The Country Studies Series presents a description and analysis of the historical setting and the social, economic, political, and national security systems and institutions of countries throughout the world.
Coverage is primarily from the nineteenth and early twentieth centuries, but there are also several hundred classics in European international law since the seventeenth century.
The Foreign Law component features foreign legal treatises from a variety of countries, covering the national and sub-national (e.g., provincial) laws or jurisdictions. Because the term “treatise” is more of a common-law category, the equivalent works in civil-law systems may have other names such as commentaries, encyclopedias, textbooks, monographs, or festschriften.
Access is courtesy the UC Davis School of Law, Mabie Library.
This is a full text collection of documents pertaining to the origins of U.S. Law broadly conceived. Part 1 covers materials from the 17th century through 1920. The materials are an “archive of the published records of the American colonies, documents published by state constitutional conventions, state codes, city charters, law dictionaries, digests and more.” Part 2 covers materials from 18th century through the 1960’s. The materials available come from constitutional convention and compilations, and include, U. S. state and territorial codes and municipal codes. The two parts can be searched separately or together.
Access is courtesy of the UC Davis School of Law, Mabie Library.
“The Making of Modern Law: U.S. Supreme Court Records and Briefs, 1832-1978 contains the world’s most comprehensive online collection of records and briefs brought before the nation’s highest court by leading legal practitioners — many who later became judges and associates of the court. It includes transcripts, applications for review, motions, petitions, supplements, and other official papers of the most-studied and talked-about cases, including many that resulted in landmark decisions. This collection serves the needs of students and researchers in American legal history, politics, society, and government, as well as practicing attorneys.”
With a worldwide circulation of over 135,000, The New York Review of Books has established itself, in Esquire’s words, as the premier literary-intellectual magazine in the English language. Every two weeks, writers publish essays and reviews of books and the arts, including music, theater, dance, and film.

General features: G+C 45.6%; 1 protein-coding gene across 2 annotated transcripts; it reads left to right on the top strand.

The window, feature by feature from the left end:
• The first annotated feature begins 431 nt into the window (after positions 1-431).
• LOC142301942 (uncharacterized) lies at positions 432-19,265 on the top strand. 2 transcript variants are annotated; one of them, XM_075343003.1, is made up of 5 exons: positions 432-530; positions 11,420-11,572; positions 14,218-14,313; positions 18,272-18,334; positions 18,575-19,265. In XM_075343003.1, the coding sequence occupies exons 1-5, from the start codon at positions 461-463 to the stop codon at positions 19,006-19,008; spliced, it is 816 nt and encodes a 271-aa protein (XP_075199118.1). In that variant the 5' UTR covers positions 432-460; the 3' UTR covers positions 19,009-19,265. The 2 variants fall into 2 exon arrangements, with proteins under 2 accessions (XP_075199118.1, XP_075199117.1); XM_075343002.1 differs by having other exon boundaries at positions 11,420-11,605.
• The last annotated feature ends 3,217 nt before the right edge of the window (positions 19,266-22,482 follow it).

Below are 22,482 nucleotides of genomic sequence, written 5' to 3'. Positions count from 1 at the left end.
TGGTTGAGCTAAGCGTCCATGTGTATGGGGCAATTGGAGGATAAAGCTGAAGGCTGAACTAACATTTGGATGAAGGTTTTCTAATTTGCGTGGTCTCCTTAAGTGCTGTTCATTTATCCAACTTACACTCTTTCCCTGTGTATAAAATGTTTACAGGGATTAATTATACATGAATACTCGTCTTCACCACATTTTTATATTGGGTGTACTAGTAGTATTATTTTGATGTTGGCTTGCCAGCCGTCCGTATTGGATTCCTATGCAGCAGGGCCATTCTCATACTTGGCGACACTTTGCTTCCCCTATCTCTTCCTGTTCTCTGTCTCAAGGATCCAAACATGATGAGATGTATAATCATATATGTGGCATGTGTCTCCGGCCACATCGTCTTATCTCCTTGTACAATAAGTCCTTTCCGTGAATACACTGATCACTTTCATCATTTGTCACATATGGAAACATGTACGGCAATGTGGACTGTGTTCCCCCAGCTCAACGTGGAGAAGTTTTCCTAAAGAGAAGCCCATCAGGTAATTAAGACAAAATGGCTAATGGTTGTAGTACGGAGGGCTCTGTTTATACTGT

The Oriental Economist Digital Archive is an online version of the print journal Oriental Economist originally published monthly between 1934 and 1985 and weekly between January 1946 and August 1952 in Japan (in 874 volumes in 44,000 pages). It is one of the very few commercial journals in English with a focus on the Asian economy that lasted over 50 years from the pre-war period. While the Oriental Economist included some translations of articles published in the Japanese journal Tōyō Keizai Shinpō (1895-1960) /Shūkan Tōyō Keizai (1960-present), it also published its original contents.
NOTE: There is a limit of 4 simultaneous users systemwide on the JapanKnowledge Platform (for all their resources). Please try later if you can’t get in immediately.
“The CTBUH Tall Building Database contains information on 10,000+ buildings – including height information, number of floors, function, structural material, location, professions involved, building images etc. This information is free for download and searchable by a number of parameters, including year, location, type etc. Users can create their own lists, which can be captured in pdf format, or transferred via graphs and other outputs.”
The South Asian American Digital Archive (SAADA) documents, preserves, and shares stories from South Asian American history and experience.
TIV Contains more than 250 definitive performances of the world’s leading plays, together with more than 100 film documentaries, online in streaming video – more than 500 hours in all, representing hundreds of leading playwrights, actors and directors.
NOTE: Users must register and create an account in order to access this resource.
The Thesaurus Linguae Graecae [TLG] Digital Library now contains virtually all Greek texts surviving from the period between Homer (8th century B.C.) and A.D. 600 and the majority of surviving works up the fall of Byzantium in A.D. 1453..Its’ goal is to create a comprehensive digital library of Greek literature from antiquity to the present era.
“This is the largest dictionary of the Latin language encompassing the use of Latin from its origin to the 7th century A.D. The entries list every single known occurrence of Latin words together with precise citations. This is a unique and indispensable tool for scholars dealing with any subject that relates to the Latin language. I.e. Classics, History, Literature, Linguistics, French, Italian, Spanish (these languages – among a couple of others – originate from Latin). It is also a tool for even the life and biomedical sciences that use Latin vocabularies. The project that produced the print version of this source started at the end of the 19th century and is still going on; the planned completion will be in 2050. The online edition of the Thesaurus Linguae Latinae is published by De Gruyter and provides access to the contents of all lexicon articles published up to 2008 (that is the letters A-M, O, P-pomifer, porta-pulso), the articles in the Onomasticon volumes (letters C and D), the Index librorum and the Praemonenda de rationibus et usu operis, a multilingual introduction to the printed version of the Thesaurus. The content of TTL online is thus identical to that of the printed version of the Thesaurus. Each year the contents of the newly printed fascicles will be added to the database”